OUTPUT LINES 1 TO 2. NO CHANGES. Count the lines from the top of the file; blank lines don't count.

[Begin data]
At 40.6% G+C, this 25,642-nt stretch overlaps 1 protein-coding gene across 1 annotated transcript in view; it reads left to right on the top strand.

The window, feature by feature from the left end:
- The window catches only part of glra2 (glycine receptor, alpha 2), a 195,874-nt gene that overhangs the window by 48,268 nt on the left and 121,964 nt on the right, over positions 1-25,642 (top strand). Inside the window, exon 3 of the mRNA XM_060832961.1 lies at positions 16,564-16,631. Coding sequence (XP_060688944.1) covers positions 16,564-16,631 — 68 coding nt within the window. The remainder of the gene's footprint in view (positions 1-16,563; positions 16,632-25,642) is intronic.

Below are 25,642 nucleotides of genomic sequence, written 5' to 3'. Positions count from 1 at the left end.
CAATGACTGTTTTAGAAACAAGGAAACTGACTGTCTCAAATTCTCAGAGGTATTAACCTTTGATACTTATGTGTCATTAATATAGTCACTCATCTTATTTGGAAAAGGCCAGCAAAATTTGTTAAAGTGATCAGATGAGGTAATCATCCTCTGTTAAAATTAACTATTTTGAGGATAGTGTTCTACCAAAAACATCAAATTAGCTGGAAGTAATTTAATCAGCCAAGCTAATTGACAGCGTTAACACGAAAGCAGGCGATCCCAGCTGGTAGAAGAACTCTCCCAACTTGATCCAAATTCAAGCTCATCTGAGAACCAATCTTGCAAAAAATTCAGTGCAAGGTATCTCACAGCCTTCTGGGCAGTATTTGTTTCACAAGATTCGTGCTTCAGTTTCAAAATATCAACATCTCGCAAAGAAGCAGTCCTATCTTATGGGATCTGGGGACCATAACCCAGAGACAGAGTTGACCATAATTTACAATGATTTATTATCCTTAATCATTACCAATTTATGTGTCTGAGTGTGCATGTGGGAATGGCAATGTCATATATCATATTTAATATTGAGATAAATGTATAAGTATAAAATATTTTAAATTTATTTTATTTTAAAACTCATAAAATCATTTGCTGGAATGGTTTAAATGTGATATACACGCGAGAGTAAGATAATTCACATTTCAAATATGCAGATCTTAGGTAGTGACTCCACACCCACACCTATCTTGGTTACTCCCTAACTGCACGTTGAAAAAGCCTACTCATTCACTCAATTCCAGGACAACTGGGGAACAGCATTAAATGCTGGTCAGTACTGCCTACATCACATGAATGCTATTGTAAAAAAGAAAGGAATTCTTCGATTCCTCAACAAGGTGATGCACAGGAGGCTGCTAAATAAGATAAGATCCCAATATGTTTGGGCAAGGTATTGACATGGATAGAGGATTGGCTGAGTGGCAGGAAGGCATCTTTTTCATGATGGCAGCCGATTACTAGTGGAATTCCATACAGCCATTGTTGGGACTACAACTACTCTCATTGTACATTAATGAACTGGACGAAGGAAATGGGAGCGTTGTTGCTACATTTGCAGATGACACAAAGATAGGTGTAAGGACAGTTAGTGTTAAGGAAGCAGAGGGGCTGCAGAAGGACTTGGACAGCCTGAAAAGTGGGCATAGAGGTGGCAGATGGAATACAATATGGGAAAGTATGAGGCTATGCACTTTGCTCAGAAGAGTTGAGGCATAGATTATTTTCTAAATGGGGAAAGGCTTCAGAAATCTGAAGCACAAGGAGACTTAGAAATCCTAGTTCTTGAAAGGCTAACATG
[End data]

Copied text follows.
At 40.6% G+C, this 25,642-nt stretch overlaps 1 protein-coding gene across 1 annotated transcript in view; it reads left to right on the top strand.

The window, feature by feature from the left end: